In order to be successful, we need to set goals for ourselves. Having a goal in mind for the gym, your home workouts, or your diet, is just as vital to your success as proper technique or any other piece of knowledge. Without goals, we become lost, lack motivation, and find ourselves taking more frequent breaks from a healthy lifestyle. I want to focus on your goals for the gym, and to eventually tell you about my own experiences growing up and working out.
Structuring Your Goals
The best way to make a goal that you will adhere to is to make it a SMART goal. That means it will be specific, measurable, action oriented, realistic, and timed.
The most important thing in creating goals for yourself is to focus on your health. Forget about how everyone else looks and prioritize yourself as an individual. Most people are rather sensible when it comes to their health and working out. If you have any concerns – random chest pains, bouts of dizziness, etc. – then please see a doctor before you start working out, and follow their advice when it comes to exercising. You should also combine their advice with the knowledge of a personal trainer to ensure your safety.
Unfortunately, people seem to lose their rationality when they are injured, and they will persist with their regular routine instead of modifying it appropriately or stopping entirely. I see it happen all too often, and I’ve been guilty of this in the past as well. If something is injured, you rest it. If you have joint problems or any other physical issue, consult a physiotherapist and certainly work with a personal trainer.
The last point of caution is for those who are grossly overweight. If you plan on doing cardio or plyometrics (jumping), there are a few simple exercises you should do to prevent common knee injuries. For starters, always warm up your knees before a leg exercise.
Perform this simple warm-up for 20 repetitions with each leg before your workout.
The way you protect your knees is by strengthening the muscles around it. If you have no access to a gym, do walking lunges with proper form.
The techniques demonstrated in the video should be applied to any lunge variation.
If you do have access to a gym, use the leg extension machine. You are strengthening your quadriceps so that they may absorb the impact that would otherwise go into your knees.
Try not to get caught up in comparing yourself to others. It can be a good thing to aspire to be like somebody else, but it can quickly turn negative as well. Obsessing over other people’s bodies is unhealthy, but drawing inspiration is fine. Envision how you want your body to look. Maybe you had a thinner figure five years ago that you want back, or maybe your friend was able to achieve nice definition in their arms a couple months ago. Having goals that are realistic and within your reach will help you stay focused and motivated, and you will be satisfied sooner rather than later.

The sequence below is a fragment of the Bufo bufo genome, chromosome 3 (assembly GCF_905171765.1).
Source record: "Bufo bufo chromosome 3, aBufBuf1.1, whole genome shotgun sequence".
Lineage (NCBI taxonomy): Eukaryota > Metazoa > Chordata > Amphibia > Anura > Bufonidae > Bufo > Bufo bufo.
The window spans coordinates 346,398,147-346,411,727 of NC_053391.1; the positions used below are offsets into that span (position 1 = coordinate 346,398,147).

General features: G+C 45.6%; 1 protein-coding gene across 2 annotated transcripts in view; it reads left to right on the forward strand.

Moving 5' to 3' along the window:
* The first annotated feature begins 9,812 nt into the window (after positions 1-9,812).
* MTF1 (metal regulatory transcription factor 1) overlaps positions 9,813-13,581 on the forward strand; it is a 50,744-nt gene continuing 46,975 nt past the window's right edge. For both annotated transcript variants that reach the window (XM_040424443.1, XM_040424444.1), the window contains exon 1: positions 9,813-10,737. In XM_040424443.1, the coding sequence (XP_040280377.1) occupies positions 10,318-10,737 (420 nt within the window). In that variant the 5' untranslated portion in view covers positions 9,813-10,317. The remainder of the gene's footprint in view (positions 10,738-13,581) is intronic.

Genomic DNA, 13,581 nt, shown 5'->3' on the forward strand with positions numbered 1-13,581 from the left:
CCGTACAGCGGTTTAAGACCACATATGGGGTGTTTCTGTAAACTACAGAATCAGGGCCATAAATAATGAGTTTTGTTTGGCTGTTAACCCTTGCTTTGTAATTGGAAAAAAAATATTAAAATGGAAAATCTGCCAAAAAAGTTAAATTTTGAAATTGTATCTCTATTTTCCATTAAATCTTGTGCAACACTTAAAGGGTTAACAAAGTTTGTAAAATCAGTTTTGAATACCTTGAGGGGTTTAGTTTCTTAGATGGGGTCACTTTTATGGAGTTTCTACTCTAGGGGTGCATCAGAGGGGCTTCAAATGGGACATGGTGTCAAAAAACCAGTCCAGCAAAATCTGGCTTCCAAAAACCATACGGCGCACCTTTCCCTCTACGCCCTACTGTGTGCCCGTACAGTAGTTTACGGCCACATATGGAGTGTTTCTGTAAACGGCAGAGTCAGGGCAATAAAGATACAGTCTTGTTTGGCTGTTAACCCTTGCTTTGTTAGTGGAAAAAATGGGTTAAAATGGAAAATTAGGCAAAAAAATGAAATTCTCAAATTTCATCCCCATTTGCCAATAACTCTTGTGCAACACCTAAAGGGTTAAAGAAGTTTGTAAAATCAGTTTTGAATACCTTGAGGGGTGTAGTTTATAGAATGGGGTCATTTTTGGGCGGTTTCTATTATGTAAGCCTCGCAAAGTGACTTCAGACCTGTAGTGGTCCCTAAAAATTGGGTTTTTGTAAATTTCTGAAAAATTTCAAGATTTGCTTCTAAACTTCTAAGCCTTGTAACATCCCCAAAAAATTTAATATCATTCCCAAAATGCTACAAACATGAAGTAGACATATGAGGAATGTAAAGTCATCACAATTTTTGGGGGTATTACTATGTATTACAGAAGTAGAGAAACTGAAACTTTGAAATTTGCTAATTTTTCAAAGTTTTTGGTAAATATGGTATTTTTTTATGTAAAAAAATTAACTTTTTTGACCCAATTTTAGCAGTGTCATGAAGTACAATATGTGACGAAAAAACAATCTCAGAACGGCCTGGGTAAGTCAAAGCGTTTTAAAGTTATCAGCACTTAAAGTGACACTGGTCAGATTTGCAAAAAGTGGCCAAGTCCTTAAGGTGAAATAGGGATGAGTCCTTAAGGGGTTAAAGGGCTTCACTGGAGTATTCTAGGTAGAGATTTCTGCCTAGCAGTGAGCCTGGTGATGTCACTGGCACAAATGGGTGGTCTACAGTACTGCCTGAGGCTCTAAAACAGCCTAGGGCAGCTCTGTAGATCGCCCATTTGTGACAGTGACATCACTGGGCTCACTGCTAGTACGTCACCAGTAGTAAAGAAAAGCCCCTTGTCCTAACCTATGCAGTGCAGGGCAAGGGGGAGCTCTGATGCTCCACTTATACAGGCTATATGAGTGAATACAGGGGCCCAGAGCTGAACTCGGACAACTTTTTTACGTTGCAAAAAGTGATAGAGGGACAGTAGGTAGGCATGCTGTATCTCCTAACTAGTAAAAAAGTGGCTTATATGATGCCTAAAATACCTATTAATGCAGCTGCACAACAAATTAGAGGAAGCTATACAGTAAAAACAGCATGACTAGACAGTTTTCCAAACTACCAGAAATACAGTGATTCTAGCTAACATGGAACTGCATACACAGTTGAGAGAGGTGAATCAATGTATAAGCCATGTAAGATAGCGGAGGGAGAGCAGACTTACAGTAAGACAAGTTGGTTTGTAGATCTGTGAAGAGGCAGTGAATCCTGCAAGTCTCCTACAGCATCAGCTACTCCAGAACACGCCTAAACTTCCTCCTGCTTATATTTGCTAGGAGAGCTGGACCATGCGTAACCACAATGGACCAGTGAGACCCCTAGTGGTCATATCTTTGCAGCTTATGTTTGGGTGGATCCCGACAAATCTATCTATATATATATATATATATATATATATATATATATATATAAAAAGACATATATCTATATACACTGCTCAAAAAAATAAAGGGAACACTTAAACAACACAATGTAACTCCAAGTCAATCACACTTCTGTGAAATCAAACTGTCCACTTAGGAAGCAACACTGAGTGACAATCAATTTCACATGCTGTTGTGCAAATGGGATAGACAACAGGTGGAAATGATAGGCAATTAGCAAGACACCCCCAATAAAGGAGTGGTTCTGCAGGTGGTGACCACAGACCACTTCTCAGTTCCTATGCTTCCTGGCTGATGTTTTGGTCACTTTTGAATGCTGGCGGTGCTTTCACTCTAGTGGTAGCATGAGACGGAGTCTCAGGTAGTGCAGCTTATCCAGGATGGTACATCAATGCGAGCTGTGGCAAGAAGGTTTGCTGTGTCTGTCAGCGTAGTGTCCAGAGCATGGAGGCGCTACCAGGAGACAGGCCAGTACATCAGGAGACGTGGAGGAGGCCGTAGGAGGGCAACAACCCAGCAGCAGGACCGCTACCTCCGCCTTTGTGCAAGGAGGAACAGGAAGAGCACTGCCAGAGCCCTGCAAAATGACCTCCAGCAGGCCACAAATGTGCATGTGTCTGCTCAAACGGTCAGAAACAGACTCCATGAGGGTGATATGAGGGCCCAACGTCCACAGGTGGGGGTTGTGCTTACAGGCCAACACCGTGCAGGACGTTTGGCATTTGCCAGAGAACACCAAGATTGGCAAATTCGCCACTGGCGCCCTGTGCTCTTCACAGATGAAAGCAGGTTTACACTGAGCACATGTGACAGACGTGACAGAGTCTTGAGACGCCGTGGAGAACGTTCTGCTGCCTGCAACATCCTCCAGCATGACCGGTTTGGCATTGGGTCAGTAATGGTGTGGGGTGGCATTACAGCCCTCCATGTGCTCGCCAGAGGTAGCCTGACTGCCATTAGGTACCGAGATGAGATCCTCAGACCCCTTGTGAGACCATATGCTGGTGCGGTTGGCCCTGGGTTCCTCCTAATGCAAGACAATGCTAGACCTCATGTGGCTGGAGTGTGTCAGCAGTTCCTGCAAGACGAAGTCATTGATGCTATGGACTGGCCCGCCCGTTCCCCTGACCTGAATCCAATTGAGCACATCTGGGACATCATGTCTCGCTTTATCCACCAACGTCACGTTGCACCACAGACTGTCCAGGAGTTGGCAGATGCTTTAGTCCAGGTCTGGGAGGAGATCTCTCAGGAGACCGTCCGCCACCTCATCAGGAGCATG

Tracking Your Progress
Another thing to keep you motivated is your own progress. Even if you set out to lose 20 pounds, you can be delighted by the fact that you are losing 1 or 2 pounds every week. Write down your results! Consistently losing weight is obviously a sign that you are well on your way to achieving your end goal, so keep your head held high and stick with it. For things that are harder to quantify, such as muscle toning in your abs, take pictures! Take your shirt off, stand in the mirror, and have fun posing every week or two. You will be astounded when you look back at where you started.
Inform the people that are near and dear to you of your plans, and even try getting them involved in the same diet or exercise routine! Making people aware of what you are doing will help with accountability, and having people around you for support will make things more fun and keep motivation high.
Combining Different Goals
Focus on long-term goals, but incorporate short-term goals to keep things fun and interesting. When I started focusing on my squat, bench press, and deadlift a couple years ago, I set specific strength goals for each of those exercises. I knew I was in for the long haul, and it would probably take me close to a year to achieve my desired weights. To keep myself going with a positive frame of mind, I set smaller goals along the way that were easier and faster to achieve. For example, maxing out the tricep press machine in the gym in two months. After maxing that, I set my sights on another machine, all the while keeping my primary goals – squat, bench press, and deadlift – in mind.
Use the SMART principles to help create your own goals, and remember what I said about making everything individualised. You are not trying to become someone else. You are trying to become your best possible self. Healthy competition and a group of friends or family are always encouraged for support.
Keep an eye open for Part 2 coming soon! I will tell you my story from childhood to adulthood, and how I tried to keep a level head despite always being surrounded by people who were bigger and stronger than me.
Until next time,
Owner and Lead Trainer